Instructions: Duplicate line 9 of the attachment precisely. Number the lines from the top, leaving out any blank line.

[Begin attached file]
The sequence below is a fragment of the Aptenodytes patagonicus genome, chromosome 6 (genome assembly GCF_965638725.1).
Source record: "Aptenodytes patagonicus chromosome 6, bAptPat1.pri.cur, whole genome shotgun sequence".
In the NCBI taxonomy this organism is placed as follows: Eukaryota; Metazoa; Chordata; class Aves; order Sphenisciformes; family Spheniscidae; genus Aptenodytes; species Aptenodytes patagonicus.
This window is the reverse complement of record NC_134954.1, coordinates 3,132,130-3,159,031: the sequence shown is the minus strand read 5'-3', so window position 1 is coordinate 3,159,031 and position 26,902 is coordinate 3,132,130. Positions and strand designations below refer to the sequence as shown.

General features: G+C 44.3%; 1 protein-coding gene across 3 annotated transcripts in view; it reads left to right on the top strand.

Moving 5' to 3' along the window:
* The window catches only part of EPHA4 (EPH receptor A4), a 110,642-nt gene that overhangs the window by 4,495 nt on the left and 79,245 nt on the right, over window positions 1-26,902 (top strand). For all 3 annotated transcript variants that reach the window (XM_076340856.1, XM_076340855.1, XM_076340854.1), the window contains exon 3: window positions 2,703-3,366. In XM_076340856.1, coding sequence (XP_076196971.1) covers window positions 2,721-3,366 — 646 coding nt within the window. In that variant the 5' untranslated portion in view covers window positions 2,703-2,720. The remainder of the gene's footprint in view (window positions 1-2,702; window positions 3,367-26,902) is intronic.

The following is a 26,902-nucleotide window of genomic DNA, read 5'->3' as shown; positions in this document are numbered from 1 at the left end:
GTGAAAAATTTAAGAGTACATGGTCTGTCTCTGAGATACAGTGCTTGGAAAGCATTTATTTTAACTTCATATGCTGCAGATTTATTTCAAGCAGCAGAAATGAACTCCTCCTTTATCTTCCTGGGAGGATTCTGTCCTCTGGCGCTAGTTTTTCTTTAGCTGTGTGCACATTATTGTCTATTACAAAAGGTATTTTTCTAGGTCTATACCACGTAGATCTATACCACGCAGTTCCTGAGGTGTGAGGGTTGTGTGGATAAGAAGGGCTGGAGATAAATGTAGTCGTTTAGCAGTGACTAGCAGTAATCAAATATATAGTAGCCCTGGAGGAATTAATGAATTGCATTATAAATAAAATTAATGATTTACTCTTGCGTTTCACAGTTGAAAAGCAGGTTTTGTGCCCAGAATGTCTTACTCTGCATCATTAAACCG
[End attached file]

GTGAAAAATTTAAGAGTACATGGTCTGTCTCTGAGATACAGTGCTTGGAAAGCATTTATTTTAACTTCATATGCTGCAGATTTATTTCAAGCAGCAGAAATGAACTCCTCCTTTATCTTCCTGGGAGGATTCTGTCCTCTGGCGCTAGTTTTTCTTTAGCTGTGTGCACATTATTGTCTATTACAAAAGGTATTTTTCTAGGTCTATACCACGTAGATCTATACCACGCAGTTCCTGAGGTGTGAGGGTTGTGTGGATAAGAAGGGCTGGAGATAAATGTAGTCGTTTAGCAGTGACTAGCAGTAATCAAATATATAGTAGCCCTGGAGGAATTAATGAATTGCATTATAAATAAAATTAATGATTTACTCTTGCGTTTCACAGTTGAAAAGCAGGTTTTGTGCCCAGAATGTCTTACTCTGCATCATTAAACCG